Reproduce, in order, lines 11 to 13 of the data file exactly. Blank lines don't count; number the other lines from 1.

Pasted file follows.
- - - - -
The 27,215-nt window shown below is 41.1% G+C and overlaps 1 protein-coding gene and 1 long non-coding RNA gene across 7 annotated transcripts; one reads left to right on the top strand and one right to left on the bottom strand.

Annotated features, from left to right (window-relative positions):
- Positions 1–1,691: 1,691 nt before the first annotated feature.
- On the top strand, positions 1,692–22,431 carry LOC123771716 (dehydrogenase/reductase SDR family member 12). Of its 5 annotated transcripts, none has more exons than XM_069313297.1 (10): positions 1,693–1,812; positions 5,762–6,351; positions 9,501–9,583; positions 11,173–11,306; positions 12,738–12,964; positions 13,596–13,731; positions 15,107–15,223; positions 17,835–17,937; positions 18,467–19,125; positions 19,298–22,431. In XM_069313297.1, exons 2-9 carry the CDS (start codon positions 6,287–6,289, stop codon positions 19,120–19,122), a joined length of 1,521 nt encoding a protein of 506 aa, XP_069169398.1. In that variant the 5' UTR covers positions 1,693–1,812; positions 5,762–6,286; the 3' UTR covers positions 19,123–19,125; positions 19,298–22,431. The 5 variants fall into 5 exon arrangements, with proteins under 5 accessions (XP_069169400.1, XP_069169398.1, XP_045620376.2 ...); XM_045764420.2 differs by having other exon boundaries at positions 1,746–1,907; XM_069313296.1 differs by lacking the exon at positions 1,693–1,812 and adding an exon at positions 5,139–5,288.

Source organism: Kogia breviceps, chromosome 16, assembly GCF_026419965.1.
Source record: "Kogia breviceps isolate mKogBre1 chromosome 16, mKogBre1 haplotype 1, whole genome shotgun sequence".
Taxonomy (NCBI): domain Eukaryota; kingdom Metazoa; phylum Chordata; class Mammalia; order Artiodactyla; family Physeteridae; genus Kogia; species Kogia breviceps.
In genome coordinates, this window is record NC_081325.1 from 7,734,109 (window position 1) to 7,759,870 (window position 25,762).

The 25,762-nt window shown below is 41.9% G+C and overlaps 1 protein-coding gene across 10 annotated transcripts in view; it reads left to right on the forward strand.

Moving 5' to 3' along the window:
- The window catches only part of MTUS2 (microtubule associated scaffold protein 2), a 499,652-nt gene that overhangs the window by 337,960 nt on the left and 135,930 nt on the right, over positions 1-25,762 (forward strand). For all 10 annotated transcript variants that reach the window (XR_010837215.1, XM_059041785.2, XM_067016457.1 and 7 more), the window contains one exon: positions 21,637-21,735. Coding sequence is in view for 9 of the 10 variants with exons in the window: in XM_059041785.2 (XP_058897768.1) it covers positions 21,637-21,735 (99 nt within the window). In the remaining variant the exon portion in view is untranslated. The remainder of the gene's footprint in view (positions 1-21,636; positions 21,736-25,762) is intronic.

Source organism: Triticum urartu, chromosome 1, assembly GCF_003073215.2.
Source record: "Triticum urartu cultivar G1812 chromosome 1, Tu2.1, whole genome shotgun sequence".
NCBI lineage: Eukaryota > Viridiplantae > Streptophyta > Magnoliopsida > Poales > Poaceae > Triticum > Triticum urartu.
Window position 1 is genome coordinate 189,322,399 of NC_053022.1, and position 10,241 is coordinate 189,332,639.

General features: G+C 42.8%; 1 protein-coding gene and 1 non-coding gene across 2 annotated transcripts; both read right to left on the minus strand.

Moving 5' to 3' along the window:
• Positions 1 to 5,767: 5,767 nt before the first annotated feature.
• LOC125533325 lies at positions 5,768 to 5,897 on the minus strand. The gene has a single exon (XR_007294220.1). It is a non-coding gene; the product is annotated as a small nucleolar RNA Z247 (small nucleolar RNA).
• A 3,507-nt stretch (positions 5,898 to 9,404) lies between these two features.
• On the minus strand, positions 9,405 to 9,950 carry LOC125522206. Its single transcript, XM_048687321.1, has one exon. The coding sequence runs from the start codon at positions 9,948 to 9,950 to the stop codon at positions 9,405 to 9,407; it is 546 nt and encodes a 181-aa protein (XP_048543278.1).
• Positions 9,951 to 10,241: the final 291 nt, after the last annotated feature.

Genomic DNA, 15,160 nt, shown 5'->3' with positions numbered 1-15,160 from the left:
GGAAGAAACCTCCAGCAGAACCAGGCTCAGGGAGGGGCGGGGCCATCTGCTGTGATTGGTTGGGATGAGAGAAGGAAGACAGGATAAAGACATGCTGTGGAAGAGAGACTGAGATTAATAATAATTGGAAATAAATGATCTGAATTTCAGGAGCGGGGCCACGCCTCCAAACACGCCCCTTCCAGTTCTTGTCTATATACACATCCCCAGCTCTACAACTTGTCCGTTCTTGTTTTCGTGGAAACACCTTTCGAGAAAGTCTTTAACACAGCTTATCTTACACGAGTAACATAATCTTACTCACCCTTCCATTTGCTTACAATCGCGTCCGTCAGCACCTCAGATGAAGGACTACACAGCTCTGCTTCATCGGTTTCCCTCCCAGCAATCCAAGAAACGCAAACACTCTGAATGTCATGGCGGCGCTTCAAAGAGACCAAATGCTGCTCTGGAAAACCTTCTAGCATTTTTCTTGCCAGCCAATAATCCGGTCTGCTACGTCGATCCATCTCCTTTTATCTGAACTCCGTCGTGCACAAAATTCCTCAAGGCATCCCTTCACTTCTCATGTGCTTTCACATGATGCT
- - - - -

- The window catches only part of MTUS2 (microtubule associated scaffold protein 2), a 499,652-nt gene that overhangs the window by 337,960 nt on the left and 135,930 nt on the right, over positions 1-25,762 (forward strand). For all 10 annotated transcript variants that reach the window (XR_010837215.1, XM_059041785.2, XM_067016457.1 and 7 more), the window contains one exon: positions 21,637-21,735. Coding sequence is in view for 9 of the 10 variants with exons in the window: in XM_059041785.2 (XP_058897768.1) it covers positions 21,637-21,735 (99 nt within the window). In the remaining variant the exon portion in view is untranslated. The remainder of the gene's footprint in view (positions 1-21,636; positions 21,736-25,762) is intronic.

Source organism: Triticum urartu, chromosome 1, assembly GCF_003073215.2.
Source record: "Triticum urartu cultivar G1812 chromosome 1, Tu2.1, whole genome shotgun sequence".